When programs are executed that need additional privileges than are present in the current user context, it is common for the operating system to prompt the user for proper credentials to authorize the elevated privileges for the task (ex: Bypass User Account Control).
Adversaries may mimic this functionality to prompt users for credentials with a seemingly legitimate prompt for a number of reasons that mimic normal usage, such as a fake installer requiring additional access or a fake malware removal suite. This type of prompt can be used to collect credentials via various languages such as AppleScript and PowerShell.
|User Training||Use user training as a way to bring awareness and raise suspicion for potentially malicious events (ex: Office documents prompting for credentials).|
|Calisto||Calisto presents an input prompt asking for the user's login and password. |
|Dok||Dok prompts the user for credentials. |
|FIN4||FIN4 has presented victims with spoofed Windows Authentication prompts to collect their credentials.  |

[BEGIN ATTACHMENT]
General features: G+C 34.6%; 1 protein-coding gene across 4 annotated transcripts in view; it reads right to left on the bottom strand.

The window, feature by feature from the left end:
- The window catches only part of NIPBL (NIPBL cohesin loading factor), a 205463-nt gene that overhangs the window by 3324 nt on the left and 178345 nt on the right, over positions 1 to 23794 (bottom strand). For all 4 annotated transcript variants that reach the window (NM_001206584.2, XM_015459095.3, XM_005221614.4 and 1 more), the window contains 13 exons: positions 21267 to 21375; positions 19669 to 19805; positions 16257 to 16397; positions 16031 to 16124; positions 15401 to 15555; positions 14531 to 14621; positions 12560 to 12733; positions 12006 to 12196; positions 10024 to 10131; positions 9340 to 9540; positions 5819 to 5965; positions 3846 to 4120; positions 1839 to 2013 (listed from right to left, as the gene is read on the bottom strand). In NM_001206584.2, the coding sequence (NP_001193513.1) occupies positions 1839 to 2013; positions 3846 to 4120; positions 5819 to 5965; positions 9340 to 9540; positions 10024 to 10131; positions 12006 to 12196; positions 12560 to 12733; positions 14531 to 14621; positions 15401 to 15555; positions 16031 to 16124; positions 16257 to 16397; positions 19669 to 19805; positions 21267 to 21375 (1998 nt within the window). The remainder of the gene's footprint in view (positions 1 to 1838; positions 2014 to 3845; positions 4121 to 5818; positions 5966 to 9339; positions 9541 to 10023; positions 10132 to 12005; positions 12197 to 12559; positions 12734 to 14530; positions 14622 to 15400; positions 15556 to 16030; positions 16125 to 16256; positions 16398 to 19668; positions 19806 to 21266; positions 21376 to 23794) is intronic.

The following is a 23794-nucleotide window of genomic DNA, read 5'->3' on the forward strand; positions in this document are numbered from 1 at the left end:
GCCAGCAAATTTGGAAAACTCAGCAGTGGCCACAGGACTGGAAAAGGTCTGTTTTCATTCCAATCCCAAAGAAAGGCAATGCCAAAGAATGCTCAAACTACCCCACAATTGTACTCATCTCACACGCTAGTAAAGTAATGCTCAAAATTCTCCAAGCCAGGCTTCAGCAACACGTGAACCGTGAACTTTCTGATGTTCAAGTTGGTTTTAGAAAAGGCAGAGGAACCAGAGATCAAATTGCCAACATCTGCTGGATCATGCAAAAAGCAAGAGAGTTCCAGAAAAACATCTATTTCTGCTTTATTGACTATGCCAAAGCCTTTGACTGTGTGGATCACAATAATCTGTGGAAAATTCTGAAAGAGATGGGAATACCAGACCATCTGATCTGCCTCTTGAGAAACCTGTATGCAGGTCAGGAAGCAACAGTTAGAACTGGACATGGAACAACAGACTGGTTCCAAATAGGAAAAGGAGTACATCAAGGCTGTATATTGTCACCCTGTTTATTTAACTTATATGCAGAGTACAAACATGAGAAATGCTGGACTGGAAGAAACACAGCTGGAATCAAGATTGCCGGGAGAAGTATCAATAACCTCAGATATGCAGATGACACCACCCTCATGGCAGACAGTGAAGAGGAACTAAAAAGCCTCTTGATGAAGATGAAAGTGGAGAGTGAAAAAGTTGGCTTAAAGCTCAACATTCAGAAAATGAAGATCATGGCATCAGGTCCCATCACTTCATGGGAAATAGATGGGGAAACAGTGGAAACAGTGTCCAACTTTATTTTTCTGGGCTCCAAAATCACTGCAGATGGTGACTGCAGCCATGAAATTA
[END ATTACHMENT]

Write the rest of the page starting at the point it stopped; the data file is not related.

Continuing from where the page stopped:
|iKitten||iKitten prompts the user for their credentials. |
|Keydnap||Keydnap prompts the users for credentials. |
|Proton||Proton prompts users for their credentials. |
Monitor process execution for unusual programs as well as malicious instances of Scripting that could be used to prompt users for credentials.
Inspect and scrutinize input prompts for indicators of illegitimacy, such as non-traditional banners, text, timing, and/or sources.
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- Patrick Wardle. (2017, January 1). Mac Malware of 2016. Retrieved September 21, 2018.
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- Pantig, J. (2018, July 30). OSX.Calisto. Retrieved September 7, 2018.
- Vengerik, B. et al.. (2014, December 5). Hacking the Street? FIN4 Likely Playing the Market. Retrieved December 17, 2018.
- Vengerik, B. & Dennesen, K.. (2014, December 5). Hacking the Street? FIN4 Likely Playing the Market. Retrieved January 15, 2019.